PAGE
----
[The natriuretic peptide (NP) is an important endocrine, autocrine and paracrine system that is in constant interaction with RAAS and the sympathetic nervous system in order to ensure a continuous cardio-renal homeostasis. In abnormal conditions – if the pressure/volume load develops in the heart or there are some disorder in the vascular tone or in sodium-water balance, the NP system triggers the body’s defense mechanism. The neutral endopeptidase (NEP) inactivates the vasodilator NPs, bradykinin and vasoconstrictor angiotensin II and endothelin I as well. From this knowledge, the idea that inhibition of the effect of NEP (NEPg) offers a potentially beneficial option in the treatment of heart failure and hypertension was initiated, only the stimulatory effect of angiotensin II needs to be blocked. After a lengthy search, they arrived at a dualacting molecule with a beneficial effect of NEP inhibition (secubitrile) and the angiotensin II AT1 receptor antagonist valsartan (ARNI). Several clinical studies have shown that ARNI alone and in combination with other antihypertensive agents significantly reduces SBP and DBP in hypertensive patients. Its effect is also present in isolated systolic hypertension and in chronic kidney disease with high risk. Do not administer with an ACE inhibitor. Based on clinical experience to date, there is a logic expectation that ARNI will also be classified as a useful antihypertensive agent in the near future.]

Clinical Oncology

APRIL 10, 2019

[New perspectives in the treatment of lung cancer]

SZONDY Klára, BOGOS Krisztina

[In recent years, huge research is going on in the fi eld of oncology and as a result, we can see a signifi cantly longer survival in this area of medicine. Lung cancer, which has been taken places in the back for decades, it has not become a curable disease, but begins to belong to the chronic diseases. As a result of brilliant surgical technics and stereotactic radiotherapy, or as a result of changes in drug treatment, 5-year survival is not uncommon in metastatic lung cancer patients, next to relatively long progression free survive. After the third-generation cytotoxic combinations the added growth inhibition (VEGF inhibitor) maintenance therapy or continuous pemetrexed cytotoxic chemotherapy were resulted in high survival benefi ts. The fi rst real breakthrough, long progression-free survival was achieved by targeted treatment, which proved to be effective with known driver mutations. The other great result, especially in squamous cell carcinoma, was the immunotherapy, the inhibition of immune checkpoints, which effi cacy was confi rmed in adenocarcinoma also. Several studies are going on with adjuvant or neoadjuvant immunotherapy, and combined use of immunotherapy (either in combination with radiotherapy or cytotoxic chemotherapy).]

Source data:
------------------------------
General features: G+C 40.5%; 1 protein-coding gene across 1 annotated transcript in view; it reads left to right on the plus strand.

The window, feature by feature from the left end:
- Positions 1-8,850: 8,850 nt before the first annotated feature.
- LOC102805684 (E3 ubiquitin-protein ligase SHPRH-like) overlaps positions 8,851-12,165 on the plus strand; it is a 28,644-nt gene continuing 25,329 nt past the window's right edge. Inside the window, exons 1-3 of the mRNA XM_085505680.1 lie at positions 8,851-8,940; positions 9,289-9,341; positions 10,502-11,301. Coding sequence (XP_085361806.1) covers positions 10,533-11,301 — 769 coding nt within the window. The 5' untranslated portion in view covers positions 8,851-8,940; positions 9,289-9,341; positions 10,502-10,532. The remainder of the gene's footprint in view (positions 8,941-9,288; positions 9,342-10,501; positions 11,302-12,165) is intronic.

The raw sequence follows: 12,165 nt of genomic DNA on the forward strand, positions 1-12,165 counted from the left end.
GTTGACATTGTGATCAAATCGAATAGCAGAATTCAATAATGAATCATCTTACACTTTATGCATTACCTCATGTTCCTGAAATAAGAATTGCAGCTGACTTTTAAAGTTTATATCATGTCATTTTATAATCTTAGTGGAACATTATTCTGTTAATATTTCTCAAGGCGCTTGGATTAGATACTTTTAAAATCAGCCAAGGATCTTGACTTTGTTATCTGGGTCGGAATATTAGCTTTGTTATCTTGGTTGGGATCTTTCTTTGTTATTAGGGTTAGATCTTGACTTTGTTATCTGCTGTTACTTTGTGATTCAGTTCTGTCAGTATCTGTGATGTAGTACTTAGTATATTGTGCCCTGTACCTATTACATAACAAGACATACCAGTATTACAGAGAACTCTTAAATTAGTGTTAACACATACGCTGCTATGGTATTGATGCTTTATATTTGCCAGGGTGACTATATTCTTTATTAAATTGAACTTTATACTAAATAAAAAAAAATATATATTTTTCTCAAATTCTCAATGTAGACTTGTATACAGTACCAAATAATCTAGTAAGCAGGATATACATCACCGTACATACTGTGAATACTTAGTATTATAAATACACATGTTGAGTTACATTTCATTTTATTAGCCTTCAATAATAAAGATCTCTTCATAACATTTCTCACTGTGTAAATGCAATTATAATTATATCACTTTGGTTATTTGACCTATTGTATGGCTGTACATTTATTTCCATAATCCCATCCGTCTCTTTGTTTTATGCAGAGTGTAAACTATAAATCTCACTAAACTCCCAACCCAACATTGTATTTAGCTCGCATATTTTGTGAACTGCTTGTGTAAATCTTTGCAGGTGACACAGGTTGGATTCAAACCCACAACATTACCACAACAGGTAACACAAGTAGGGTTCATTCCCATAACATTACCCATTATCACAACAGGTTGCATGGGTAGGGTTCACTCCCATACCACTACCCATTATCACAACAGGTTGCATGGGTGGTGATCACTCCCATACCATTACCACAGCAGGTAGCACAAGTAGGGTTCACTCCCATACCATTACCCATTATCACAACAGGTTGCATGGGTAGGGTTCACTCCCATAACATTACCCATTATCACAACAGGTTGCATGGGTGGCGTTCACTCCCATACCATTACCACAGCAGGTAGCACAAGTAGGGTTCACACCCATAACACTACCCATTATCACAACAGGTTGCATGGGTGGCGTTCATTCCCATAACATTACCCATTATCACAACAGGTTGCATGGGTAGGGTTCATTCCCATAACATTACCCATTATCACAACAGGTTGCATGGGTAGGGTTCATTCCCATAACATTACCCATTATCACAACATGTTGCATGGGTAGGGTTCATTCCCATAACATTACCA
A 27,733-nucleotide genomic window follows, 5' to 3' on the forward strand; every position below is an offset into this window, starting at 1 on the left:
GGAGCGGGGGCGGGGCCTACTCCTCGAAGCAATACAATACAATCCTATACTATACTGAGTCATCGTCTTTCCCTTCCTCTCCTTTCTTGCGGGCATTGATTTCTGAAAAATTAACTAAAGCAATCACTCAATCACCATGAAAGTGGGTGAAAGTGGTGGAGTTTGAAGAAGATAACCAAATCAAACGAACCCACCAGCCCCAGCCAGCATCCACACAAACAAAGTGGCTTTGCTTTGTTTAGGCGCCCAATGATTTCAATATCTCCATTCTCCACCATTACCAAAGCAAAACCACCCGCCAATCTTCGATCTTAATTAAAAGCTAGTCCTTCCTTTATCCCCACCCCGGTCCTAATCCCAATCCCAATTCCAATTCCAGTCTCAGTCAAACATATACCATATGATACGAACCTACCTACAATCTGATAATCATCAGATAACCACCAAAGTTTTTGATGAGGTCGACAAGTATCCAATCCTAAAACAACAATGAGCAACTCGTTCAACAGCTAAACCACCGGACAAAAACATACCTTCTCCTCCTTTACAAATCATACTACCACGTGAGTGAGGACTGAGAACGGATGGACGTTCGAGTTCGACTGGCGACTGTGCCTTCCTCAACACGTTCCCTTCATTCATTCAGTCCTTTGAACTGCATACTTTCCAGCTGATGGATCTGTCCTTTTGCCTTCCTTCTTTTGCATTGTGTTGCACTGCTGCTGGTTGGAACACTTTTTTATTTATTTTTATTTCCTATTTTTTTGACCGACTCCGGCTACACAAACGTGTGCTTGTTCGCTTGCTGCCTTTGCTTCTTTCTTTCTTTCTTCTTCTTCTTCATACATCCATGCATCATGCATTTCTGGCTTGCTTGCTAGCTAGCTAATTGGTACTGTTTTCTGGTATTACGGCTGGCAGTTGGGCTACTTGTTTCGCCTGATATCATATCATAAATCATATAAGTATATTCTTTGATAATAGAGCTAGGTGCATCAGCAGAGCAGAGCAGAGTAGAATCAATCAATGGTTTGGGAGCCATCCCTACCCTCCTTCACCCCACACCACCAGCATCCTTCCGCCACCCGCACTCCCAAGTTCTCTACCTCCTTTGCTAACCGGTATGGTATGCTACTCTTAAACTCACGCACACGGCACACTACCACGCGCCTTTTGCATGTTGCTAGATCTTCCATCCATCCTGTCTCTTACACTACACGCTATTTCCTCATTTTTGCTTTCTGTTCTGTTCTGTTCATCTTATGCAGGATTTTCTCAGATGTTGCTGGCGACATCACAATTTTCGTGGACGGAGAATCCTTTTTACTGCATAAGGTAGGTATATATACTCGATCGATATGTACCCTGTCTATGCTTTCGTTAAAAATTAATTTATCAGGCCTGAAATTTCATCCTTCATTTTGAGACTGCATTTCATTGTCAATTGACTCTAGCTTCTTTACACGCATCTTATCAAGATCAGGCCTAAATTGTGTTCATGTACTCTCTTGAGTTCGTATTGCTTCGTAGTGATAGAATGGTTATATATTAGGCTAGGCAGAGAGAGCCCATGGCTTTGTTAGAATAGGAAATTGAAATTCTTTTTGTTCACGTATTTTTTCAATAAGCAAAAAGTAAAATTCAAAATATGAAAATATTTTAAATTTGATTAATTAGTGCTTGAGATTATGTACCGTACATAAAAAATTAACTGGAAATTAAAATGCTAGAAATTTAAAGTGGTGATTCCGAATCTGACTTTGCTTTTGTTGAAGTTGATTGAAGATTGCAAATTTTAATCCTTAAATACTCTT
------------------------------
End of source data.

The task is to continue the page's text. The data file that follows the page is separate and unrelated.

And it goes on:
Lege Artis Medicinae

MAY 20, 2019

[Immuno-oncology therapy in patients with non-small cell lung cancer]


[Despite decades of smoking cessation programs, and lung cancer screening programs, mortality due to bronchial cancer leads the mortality statistics among cancer deaths worldwide. Platinum-based chemotherapy has not fundamentally altered the effectiveness of treating non-small cell lung cancer (NSCLC). One of the newest approaches to the use of immunotherapeutic treatments in recent years is the so-called. use of immune checkpoint blocking agents. PD-1 and PD-L1 blockers of this type have been subjected to a large number of clinical trials in lung cancer and were reported by the tumor III.b / IV. stage. Last year, in 2018, we again came up with a milestone in the treatment of lung cancer immuno-oncology, as compared to the previous stage, III.a / III.b Durvalumab con­solidation therapy for non-small cell lung cancer after inoperative, non-chemo-radiotherapy phase I, is based on the results of the PACIFIC clinical trial. PACIFIC was a triple-phase, randomized, double-blind, placebo-controlled, multicentre study to evaluate the efficacy and safety of durvalumab consolidation therapy, irresistible, III. patients with non-small cell lung carcinoma who have not progressed after platinum-based chemo-radiotherapy. The PD-L1 expression level of the tumor was not an admission criterion. In the study, 713 patients were randomized to durvalumab and placebo for 2:1, progression-free survival (PFS) and over­all survival (OS) as their primary endpoint. Summarizing the results of the study, durvalumab provided significant benefit to patients at both endpoints. PFS and OS values were also significantly longer for durvalumab than placebo, and the safety profile of durvalumab was consistent with previous PD-1, PD-L1 inhibition tests.]